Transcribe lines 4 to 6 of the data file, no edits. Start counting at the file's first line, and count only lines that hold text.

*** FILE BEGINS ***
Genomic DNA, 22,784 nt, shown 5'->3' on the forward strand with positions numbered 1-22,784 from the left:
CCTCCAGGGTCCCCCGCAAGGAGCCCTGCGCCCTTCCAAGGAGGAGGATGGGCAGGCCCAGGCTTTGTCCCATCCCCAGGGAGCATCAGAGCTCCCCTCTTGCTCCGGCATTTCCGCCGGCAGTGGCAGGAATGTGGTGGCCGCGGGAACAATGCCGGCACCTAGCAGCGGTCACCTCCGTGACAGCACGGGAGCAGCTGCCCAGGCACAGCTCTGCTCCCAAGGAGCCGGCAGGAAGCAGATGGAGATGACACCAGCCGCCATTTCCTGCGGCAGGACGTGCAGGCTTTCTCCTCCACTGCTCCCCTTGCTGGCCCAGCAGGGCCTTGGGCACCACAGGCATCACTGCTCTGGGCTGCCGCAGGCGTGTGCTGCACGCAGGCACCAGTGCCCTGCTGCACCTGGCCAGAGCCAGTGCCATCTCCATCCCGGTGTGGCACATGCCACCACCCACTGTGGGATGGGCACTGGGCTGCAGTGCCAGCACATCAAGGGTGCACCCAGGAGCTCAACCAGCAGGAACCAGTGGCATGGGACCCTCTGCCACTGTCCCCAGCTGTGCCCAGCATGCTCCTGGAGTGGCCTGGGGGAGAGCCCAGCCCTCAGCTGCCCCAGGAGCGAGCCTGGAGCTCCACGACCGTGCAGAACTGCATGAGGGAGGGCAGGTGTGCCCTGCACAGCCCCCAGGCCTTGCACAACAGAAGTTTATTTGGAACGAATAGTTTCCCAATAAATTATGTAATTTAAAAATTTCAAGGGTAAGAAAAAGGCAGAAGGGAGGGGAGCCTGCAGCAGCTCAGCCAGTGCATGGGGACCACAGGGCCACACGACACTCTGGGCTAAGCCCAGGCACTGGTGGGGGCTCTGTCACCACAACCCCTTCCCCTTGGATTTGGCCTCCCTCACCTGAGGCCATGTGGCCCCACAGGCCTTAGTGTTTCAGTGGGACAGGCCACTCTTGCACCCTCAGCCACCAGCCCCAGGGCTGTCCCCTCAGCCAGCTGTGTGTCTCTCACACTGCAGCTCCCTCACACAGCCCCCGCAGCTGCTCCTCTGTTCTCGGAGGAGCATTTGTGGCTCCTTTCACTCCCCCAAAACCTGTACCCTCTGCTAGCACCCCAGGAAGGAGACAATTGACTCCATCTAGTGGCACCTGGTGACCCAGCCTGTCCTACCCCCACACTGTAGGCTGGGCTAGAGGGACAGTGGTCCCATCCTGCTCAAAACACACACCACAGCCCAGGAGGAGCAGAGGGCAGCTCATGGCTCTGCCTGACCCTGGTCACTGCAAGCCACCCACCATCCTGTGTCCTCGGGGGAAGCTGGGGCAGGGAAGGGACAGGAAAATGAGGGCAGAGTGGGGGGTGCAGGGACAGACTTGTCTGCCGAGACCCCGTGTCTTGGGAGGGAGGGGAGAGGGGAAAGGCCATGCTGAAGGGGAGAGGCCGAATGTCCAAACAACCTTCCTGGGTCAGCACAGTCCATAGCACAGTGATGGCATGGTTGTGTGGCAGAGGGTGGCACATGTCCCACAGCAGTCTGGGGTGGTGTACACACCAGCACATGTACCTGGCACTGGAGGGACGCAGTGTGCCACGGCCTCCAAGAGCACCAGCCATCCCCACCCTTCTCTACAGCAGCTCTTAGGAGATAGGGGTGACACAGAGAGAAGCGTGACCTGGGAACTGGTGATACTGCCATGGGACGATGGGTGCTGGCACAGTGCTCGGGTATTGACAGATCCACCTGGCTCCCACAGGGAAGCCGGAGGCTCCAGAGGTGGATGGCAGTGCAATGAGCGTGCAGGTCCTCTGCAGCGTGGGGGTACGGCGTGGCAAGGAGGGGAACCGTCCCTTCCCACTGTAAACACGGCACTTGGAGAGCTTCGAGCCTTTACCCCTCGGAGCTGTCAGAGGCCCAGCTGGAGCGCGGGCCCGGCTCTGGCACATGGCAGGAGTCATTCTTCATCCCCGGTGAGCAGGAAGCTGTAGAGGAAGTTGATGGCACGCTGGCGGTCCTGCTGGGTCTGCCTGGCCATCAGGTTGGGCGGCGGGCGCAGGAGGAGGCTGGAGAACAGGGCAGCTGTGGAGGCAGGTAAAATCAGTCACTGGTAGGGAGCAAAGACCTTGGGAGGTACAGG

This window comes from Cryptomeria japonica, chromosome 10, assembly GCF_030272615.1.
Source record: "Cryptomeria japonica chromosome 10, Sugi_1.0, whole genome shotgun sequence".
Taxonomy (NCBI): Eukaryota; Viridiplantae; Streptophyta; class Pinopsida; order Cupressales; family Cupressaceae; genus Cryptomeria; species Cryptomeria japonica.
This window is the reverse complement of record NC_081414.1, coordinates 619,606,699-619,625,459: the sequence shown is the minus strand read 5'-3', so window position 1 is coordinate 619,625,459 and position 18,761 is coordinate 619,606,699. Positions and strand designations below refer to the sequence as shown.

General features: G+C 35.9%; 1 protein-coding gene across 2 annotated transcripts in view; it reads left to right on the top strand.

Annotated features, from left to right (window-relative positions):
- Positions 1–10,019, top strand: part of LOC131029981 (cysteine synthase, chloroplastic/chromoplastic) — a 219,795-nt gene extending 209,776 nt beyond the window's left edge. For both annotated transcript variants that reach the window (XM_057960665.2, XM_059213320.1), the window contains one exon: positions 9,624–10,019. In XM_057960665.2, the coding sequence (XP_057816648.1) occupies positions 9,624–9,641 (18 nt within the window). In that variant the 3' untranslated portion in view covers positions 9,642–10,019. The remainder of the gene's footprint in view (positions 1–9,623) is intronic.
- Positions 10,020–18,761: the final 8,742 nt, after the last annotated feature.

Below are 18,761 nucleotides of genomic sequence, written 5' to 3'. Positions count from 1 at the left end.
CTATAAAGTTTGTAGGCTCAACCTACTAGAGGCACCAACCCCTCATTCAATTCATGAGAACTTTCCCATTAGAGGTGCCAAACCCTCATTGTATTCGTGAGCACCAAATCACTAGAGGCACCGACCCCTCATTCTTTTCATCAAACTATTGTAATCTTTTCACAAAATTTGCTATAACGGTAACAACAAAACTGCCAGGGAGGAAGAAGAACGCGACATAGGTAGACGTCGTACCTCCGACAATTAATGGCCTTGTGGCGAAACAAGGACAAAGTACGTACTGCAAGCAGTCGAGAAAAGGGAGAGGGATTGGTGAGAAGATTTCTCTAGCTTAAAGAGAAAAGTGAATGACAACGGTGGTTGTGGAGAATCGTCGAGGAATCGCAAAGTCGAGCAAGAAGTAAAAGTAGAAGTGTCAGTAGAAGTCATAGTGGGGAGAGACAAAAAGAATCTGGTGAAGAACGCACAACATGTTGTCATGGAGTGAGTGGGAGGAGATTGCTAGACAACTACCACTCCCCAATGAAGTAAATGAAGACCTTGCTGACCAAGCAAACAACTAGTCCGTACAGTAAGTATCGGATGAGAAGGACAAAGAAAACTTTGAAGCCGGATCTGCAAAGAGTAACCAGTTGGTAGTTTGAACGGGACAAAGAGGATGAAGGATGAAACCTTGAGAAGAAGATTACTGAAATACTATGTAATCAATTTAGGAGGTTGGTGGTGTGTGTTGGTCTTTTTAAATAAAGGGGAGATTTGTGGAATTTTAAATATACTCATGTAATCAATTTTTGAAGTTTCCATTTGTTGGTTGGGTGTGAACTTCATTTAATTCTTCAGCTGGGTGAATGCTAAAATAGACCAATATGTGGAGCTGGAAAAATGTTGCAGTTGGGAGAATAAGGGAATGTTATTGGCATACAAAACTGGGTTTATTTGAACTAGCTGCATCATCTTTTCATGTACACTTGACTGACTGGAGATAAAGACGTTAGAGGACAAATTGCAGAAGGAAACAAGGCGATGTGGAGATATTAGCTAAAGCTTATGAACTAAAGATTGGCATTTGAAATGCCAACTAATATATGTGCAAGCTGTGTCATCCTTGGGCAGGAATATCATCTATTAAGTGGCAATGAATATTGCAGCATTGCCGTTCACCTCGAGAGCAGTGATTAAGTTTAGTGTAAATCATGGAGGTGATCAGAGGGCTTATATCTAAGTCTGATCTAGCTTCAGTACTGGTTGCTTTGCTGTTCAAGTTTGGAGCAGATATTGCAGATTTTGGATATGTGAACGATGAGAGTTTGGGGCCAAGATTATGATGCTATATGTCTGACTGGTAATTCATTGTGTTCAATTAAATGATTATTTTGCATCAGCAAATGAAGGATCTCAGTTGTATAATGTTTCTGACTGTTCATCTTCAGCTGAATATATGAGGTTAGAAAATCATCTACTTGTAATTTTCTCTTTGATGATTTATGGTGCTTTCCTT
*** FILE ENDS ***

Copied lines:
Source record: "Cryptomeria japonica chromosome 10, Sugi_1.0, whole genome shotgun sequence".
Taxonomy (NCBI): Eukaryota; Viridiplantae; Streptophyta; class Pinopsida; order Cupressales; family Cupressaceae; genus Cryptomeria; species Cryptomeria japonica.
This window is the reverse complement of record NC_081414.1, coordinates 619,606,699-619,625,459: the sequence shown is the minus strand read 5'-3', so window position 1 is coordinate 619,625,459 and position 18,761 is coordinate 619,606,699. Positions and strand designations below refer to the sequence as shown.